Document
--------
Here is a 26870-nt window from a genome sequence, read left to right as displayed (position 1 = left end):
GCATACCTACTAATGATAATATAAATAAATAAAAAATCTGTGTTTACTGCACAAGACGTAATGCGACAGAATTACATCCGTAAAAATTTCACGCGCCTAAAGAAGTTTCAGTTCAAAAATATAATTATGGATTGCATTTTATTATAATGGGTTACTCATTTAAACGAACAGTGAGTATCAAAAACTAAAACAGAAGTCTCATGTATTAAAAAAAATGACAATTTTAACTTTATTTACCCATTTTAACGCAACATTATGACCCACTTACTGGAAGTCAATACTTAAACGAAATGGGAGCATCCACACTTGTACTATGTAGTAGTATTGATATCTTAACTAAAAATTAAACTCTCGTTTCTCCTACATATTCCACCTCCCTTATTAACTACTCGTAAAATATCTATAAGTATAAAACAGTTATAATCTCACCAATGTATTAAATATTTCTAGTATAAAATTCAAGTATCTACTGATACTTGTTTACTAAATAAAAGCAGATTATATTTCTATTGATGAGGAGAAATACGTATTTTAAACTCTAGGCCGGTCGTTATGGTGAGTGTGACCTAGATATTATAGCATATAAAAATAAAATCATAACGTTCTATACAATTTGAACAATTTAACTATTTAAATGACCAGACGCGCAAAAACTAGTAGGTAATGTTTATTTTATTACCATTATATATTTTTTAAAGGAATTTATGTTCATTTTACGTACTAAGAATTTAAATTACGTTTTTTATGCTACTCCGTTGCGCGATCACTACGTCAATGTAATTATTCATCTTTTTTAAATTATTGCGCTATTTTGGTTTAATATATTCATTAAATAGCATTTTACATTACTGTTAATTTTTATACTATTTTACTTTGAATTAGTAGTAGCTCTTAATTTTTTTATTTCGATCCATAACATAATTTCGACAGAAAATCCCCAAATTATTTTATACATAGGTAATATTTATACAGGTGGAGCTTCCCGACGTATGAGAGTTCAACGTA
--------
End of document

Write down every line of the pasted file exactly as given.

Here is a 26870-nt window from a genome sequence, read left to right as displayed (position 1 = left end):
GCATACCTACTAATGATAATATAAATAAATAAAAAATCTGTGTTTACTGCACAAGACGTAATGCGACAGAATTACATCCGTAAAAATTTCACGCGCCTAAAGAAGTTTCAGTTCAAAAATATAATTATGGATTGCATTTTATTATAATGGGTTACTCATTTAAACGAACAGTGAGTATCAAAAACTAAAACAGAAGTCTCATGTATTAAAAAAAATGACAATTTTAACTTTATTTACCCATTTTAACGCAACATTATGACCCACTTACTGGAAGTCAATACTTAAACGAAATGGGAGCATCCACACTTGTACTATGTAGTAGTATTGATATCTTAACTAAAAATTAAACTCTCGTTTCTCCTACATATTCCACCTCCCTTATTAACTACTCGTAAAATATCTATAAGTATAAAACAGTTATAATCTCACCAATGTATTAAATATTTCTAGTATAAAATTCAAGTATCTACTGATACTTGTTTACTAAATAAAAGCAGATTATATTTCTATTGATGAGGAGAAATACGTATTTTAAACTCTAGGCCGGTCGTTATGGTGAGTGTGACCTAGATATTATAGCATATAAAAATAAAATCATAACGTTCTATACAATTTGAACAATTTAACTATTTAAATGACCAGACGCGCAAAAACTAGTAGGTAATGTTTATTTTATTACCATTATATATTTTTTAAAGGAATTTATGTTCATTTTACGTACTAAGAATTTAAATTACGTTTTTTATGCTACTCCGTTGCGCGATCACTACGTCAATGTAATTATTCATCTTTTTTAAATTATTGCGCTATTTTGGTTTAATATATTCATTAAATAGCATTTTACATTACTGTTAATTTTTATACTATTTTACTTTGAATTAGTAGTAGCTCTTAATTTTTTTATTTCGATCCATAACATAATTTCGACAGAAAATCCCCAAATTATTTTATACATAGGTAATATTTATACAGGTGGAGCTTCCCGACGTATGAGAGTTCAACGTA